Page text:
It has been a rough year for the SSL protocol.
In actuality, researchers and hackers alike have been poking holes in Secure Sockets Layer (SSL) and its newer cousin, Transport Layer Security (TLS), for some time. But the past 12 months have highlighted serious challenges facing the protocol, from Heartbleed and POODLE to FREAK and now Bar Mitzvah, among many others.
The stark reality for enterprises is that between protocol vulnerabilities, unnecessary features and implementation errors, virtually no business use case involving SSL/TLS can be considered totally secure.
"There have been known issues with older versions of SSL and TLS for quite a while," said Wim Remes, manager of strategic services for EMEA at Boston-based security vendor Rapid7 LLC, noting that advances in computing power and sophisticated attack techniques have taken their toll over the years. "These cryptographic protocols were developed with the knowledge available at that time, and taking into account the computing power available at that time."
TLS 1.3 is expected to be released this year. In the meantime, however, experts say organizations will have little choice but to study SSL/TLS flaws and risks, put additional mitigations in place, and stay vigilant.
Three primary SSL security issues
In essence, Remes said, there are three main issues plagueing SSL/TLS security.
First, some of the algorithms that are still supported have known weaknesses, but can't be easily phased out because many end-user devices do not support newer protocols; second, the scrutiny facing OpenSSL following its recent security flaws has resulted in more vulnerabilities being found at a faster rate than ever before; and third, configuration errors during implementation often leave organizations unknowingly vulnerable.
"Misconfigurations are, in my opinion, the biggest problem," Remes added. "These can only be fixed if the owner of the system has the necessary knowledge to understand the issues and how to fix them without breaking their system for the users."
A common mistake for website owners is to rely on vendor defaults for their websites rather than explicitly configuring security in a way that is appropriate for their sites, said Ivan Ristic, head of vendor Qualys Inc.'s SSL Labs group in Redwood Shores, Calif. Vendor and operating system defaults are traditionally loose, he explained, and might contain features that are deemed insecure.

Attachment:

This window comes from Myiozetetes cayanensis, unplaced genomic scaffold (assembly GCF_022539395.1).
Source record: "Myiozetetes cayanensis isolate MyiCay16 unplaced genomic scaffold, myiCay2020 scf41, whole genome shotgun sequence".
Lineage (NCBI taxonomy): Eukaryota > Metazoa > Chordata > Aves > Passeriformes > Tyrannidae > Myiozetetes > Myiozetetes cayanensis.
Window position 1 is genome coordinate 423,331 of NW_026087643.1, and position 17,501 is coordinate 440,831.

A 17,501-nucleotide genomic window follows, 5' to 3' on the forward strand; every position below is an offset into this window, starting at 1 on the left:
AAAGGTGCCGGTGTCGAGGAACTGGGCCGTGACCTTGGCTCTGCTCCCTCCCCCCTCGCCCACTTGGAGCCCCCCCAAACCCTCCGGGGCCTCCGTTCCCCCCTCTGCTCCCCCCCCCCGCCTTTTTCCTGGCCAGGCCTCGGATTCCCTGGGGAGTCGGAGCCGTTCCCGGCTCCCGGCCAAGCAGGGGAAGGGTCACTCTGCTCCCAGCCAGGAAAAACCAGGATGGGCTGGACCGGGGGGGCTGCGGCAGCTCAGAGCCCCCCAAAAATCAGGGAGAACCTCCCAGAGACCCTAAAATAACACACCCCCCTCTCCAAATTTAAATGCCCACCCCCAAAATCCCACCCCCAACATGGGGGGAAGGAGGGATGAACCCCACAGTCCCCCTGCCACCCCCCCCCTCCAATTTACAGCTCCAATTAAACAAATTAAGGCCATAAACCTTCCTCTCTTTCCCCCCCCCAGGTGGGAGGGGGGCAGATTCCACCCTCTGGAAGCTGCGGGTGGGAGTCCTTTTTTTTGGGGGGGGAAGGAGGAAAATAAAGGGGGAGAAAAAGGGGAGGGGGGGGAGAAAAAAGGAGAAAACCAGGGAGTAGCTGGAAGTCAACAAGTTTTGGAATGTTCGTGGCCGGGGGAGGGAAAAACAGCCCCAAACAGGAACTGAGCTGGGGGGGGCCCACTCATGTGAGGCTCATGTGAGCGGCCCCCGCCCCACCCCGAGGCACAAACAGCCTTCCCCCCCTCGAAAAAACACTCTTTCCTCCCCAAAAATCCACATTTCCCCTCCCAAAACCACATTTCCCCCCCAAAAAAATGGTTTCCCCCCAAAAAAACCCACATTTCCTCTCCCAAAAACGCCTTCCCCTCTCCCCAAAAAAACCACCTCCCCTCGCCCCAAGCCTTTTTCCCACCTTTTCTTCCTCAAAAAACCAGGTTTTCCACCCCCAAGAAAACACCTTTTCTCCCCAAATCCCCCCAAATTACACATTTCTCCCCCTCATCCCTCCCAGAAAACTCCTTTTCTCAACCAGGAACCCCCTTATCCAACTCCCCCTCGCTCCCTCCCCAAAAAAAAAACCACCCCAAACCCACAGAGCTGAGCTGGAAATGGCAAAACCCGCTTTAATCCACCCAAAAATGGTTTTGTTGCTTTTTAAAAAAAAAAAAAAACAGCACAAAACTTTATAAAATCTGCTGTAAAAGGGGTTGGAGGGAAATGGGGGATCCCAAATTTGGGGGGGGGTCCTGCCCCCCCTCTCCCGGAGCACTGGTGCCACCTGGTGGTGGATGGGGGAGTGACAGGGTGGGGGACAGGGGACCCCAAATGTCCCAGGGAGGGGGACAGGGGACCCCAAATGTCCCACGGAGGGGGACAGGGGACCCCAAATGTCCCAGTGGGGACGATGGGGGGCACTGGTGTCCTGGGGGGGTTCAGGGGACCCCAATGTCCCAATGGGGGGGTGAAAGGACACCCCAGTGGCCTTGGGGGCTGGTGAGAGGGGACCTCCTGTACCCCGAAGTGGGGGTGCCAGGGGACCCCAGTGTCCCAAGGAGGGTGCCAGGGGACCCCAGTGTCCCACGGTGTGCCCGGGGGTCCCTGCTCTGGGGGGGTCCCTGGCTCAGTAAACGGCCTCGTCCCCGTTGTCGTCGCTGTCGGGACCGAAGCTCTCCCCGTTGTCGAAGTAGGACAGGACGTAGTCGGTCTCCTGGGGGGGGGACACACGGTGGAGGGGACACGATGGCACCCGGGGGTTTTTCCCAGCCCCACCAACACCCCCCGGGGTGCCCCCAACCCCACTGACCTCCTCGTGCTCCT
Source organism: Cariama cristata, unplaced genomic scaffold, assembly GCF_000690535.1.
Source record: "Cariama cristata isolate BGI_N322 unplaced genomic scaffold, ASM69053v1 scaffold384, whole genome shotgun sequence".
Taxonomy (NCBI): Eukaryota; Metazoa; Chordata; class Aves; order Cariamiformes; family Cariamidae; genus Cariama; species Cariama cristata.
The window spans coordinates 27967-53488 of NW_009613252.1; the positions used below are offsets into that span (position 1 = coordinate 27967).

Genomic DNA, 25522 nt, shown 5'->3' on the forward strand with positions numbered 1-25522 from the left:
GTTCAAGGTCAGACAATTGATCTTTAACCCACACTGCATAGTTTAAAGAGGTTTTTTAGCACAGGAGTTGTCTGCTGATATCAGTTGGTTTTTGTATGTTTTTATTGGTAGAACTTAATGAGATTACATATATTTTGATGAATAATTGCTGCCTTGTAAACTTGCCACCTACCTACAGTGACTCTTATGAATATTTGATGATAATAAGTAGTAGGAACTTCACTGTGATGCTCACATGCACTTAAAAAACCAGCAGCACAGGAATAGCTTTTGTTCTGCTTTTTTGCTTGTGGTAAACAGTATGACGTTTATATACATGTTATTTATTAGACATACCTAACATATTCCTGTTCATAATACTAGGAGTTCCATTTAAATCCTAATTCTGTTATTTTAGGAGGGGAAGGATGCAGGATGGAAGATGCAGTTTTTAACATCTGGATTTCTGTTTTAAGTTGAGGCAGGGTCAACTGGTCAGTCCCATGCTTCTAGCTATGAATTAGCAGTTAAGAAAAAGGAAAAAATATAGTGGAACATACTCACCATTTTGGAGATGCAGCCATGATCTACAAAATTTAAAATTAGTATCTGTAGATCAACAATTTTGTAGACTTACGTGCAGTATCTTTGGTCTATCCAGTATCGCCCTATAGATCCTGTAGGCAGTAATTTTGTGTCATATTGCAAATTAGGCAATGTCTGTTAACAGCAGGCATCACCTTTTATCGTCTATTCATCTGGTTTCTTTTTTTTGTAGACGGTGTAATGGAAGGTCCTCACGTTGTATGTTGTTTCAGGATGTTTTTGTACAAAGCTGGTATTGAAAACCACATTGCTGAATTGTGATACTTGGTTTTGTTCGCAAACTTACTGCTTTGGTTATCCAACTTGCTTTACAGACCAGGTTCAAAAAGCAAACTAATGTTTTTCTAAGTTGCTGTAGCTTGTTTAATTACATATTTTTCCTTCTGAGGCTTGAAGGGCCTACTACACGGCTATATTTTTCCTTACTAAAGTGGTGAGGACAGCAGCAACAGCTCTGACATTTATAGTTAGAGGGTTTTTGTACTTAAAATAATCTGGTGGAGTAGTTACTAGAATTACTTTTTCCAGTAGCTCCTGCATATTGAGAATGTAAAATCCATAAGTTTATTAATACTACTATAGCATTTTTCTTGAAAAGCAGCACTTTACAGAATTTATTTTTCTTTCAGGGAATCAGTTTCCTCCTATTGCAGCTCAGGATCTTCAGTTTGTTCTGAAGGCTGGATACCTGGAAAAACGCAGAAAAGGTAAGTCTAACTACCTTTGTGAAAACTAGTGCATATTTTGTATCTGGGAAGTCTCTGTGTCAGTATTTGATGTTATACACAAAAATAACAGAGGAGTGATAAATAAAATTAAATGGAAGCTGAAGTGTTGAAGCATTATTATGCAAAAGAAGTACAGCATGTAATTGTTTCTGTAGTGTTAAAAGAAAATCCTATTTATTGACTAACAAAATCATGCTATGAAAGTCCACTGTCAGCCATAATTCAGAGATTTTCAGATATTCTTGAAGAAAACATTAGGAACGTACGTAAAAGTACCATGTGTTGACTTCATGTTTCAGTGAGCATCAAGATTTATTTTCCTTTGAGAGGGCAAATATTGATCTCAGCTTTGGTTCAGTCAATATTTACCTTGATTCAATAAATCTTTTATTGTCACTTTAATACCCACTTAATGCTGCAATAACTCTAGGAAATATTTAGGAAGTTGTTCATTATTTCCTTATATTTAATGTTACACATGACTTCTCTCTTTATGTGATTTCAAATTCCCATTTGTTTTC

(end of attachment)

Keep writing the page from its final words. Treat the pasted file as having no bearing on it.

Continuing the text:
The three most-publicized vulnerabilities are Heartbleed, POODLE (which stands for Padding Oracle On Downgraded Legacy Encryption) and a series of OpenSSL vulnerabilities, noted Kevin Epstein, vice president of advanced security and governance at Sunnyvale, Calif.-based data security vendor Proofpoint Inc. Epstein noted that those issues reflect "code challenges" as opposed to implementation issues.
"There are many applications with patched, secure SSL that have improperly implemented the code, leading to security issues," Epstein explained.
Epstein noted common website implementation mistakes include a variety of certificate errors, as well as compatibility-related errors.
"Certificate errors often enable untrusted parties to appear to offer secure connections to trusted sites," Epstein said. "Compatibility-spawned errors can enable connecting browsers to negotiate use of insecure forms of encryption, such as TLS 1.0 (subject to the BEAST attack)."
High-value websites, said Ristic, need additional security guarantees.
"Since about 2008, there's been a steady process of innovation and introduction of new features that allow those high-value sites to be better protected," he said. "Some of those new features include HTTP Strict Transport Security, Content Security Policy, Public Key Pinning, and Certificate Transparency."
Deploying HTTP Strict Transport Security in particular ensures that only encrypted content can be sent from a particular website and also addresses certificate warnings, Ristic noted, removing the ability to click through a warning and fall prey to a man-in-the-middle attack.
Waiting for TLS 1.3: SSL security best practices
When TLS 1.3 becomes a reality, Remes argued that the biggest challenge will be the adoption rate.
"While we can expect Web servers to start supporting TLS 1.3 fairly quickly, browsers will not follow as fast," he said. "We see many mobile users running outdated versions of Android with the pre-configured browser that no longer gets updated by the handset's vendor, for example. That's a significant portion of the mobile user base."
Remes said that full adoption of TLS 1.3 can only be expected when both servers and clients all support it.
"I believe that organizations should make TLS 1.3 a priority on their road map," Remes added, "and monitor closely as their user base closes the gap so older versions can be disabled as soon as possible."
In the meantime, he advised organizations to review their TLS configurations and installations.
"Make sure that only safe algorithms are supported and that everything is configured as it should be," Remes said. "The Heartbleed vulnerability, as an example, was found in a heartbeat extension that very few SSL/TLS implementations actually needed. It was (and is) possible to disable this extension upon installation.
"As with any software, only the functionality that is needed should be installed," Remes added. "This reduces the attack surface and ensures that you do not need to support and manage functionality that is not necessary for your infrastructure."
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